Criminal possession of marihuana in the fifth degree is considered a class B misdemeanor. For a criminal possession charge in the fifth degree, offenders must knowingly possess between 25 grams and 2 ounces of marihuana, or possess marijuana in a public place that is burning or in public view. As a Class B misdemeanor, violation of Section 221.10 can result in up to 3 months in jail and/or a $500 fine.
• 221.15 – Criminal Possession of Marihuana in the Fourth Degree
For a fourth degree criminal possession charge, you need to possess between 2 and 8 ounces of marihuana or a mixture that contains the drug. Violating Section 221.15 is a Class A misdemeanor. The result of this is up to 1 year in jail and/or a $1,000 fine.
• 221.20 – Criminal Possession of Marihuana in the Third Degree
Criminal possession in the third degree applies if you possess between 8 ounces and 1 pound of marihuana or a mixture containing the drug. A third degree possession charge is a Class E felony. As such, those who violate Section 221.20 can face between 1 and 4 years in a state prison and/or up to $5,000 in fines. For those who violate this law a second time, prison time becomes mandatory.
• 221.25 – Criminal Possession of Marihuana in the Second Degree
Criminal possession of marihuana in the second degree is a violation of Section 221.25. It includes knowingly possessing between 1 and 10 pounds of marihuana or a mixture that contains it. As a Class D felony, violators of Section 221.25 face between 1 and 7 years in a state prison and/or fines up to $5,000. As with a third degree possession charge, prison time becomes mandatory with a second offense.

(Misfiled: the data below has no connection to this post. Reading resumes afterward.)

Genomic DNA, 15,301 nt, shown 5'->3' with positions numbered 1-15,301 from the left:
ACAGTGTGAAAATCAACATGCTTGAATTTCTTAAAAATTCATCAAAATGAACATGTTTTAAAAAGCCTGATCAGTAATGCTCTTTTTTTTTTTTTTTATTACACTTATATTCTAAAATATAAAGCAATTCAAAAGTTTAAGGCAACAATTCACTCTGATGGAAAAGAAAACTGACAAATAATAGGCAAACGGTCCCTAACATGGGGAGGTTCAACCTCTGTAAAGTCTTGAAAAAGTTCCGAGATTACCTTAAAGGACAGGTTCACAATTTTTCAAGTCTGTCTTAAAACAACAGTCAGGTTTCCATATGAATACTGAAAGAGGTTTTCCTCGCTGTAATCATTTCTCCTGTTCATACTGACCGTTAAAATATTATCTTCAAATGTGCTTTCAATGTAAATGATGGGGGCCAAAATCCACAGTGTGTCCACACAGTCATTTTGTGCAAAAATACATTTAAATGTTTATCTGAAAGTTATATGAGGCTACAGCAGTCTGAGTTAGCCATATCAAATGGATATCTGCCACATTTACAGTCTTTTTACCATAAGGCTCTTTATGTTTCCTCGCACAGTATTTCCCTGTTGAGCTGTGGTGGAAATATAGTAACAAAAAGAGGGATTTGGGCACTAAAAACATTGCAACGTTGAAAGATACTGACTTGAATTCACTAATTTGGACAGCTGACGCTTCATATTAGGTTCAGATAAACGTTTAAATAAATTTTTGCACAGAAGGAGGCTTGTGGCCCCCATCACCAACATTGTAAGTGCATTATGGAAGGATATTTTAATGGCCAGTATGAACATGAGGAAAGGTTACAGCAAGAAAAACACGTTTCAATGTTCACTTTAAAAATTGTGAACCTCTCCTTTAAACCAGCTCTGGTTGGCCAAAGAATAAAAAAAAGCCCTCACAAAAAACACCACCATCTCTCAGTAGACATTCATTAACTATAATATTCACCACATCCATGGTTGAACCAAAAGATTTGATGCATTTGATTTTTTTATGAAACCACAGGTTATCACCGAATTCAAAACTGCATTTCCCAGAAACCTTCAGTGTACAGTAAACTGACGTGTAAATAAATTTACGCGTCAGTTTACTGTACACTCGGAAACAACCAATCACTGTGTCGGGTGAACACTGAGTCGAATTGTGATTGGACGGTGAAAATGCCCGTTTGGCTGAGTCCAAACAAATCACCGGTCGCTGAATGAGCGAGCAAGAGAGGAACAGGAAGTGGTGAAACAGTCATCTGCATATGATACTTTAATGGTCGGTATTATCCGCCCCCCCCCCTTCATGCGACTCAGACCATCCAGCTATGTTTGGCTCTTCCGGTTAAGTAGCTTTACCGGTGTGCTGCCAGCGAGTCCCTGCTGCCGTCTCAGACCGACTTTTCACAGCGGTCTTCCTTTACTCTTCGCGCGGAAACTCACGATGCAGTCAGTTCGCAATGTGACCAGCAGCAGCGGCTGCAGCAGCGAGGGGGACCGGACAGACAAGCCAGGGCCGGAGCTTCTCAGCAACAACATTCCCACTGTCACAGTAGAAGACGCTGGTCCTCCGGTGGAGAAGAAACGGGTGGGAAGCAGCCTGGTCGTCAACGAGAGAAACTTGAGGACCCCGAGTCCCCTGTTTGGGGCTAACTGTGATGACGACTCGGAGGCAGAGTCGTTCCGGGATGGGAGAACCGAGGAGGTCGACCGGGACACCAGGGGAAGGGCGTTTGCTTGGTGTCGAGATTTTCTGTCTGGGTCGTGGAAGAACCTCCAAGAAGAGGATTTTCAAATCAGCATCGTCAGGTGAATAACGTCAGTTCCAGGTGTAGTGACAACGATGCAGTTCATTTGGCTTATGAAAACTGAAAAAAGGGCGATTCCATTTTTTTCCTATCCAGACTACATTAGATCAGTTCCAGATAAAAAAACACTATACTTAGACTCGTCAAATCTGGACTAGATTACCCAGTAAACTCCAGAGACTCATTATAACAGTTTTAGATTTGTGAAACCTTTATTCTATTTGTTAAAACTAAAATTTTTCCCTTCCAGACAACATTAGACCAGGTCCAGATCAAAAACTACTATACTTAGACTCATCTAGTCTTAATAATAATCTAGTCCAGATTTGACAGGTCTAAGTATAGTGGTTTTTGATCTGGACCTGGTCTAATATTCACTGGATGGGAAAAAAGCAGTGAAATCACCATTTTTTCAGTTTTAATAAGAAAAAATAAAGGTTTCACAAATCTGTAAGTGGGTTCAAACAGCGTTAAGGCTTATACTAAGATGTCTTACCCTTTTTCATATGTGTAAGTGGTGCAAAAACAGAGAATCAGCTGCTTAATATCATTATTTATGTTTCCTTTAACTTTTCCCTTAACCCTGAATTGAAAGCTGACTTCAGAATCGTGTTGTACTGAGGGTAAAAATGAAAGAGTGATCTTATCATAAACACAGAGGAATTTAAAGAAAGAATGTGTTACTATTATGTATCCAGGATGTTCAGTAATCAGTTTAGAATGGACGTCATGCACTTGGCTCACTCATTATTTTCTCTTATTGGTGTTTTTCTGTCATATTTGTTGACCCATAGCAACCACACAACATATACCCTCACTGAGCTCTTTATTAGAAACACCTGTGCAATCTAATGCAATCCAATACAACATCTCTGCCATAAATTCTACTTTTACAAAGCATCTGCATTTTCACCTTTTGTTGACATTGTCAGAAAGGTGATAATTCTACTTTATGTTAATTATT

• 221.30 – Criminal Possession of Marihuana in the First Degree
If you are convicted of criminal possession of marihuana in the first degree, you have been found to possess more than 10 pounds of the drug or a mixture that contains it. This is a Class C felony. First time offenders face up to 15 years in prison and/or up to a $15,000 fine. For second offenses, prison time will be mandatory.
The sale, cultivation, and manufacturing of marijuana is also illegal in New York State. However, as not all crimes are created equal, New York breaks sales-related charges in various categories. Let’s take a look!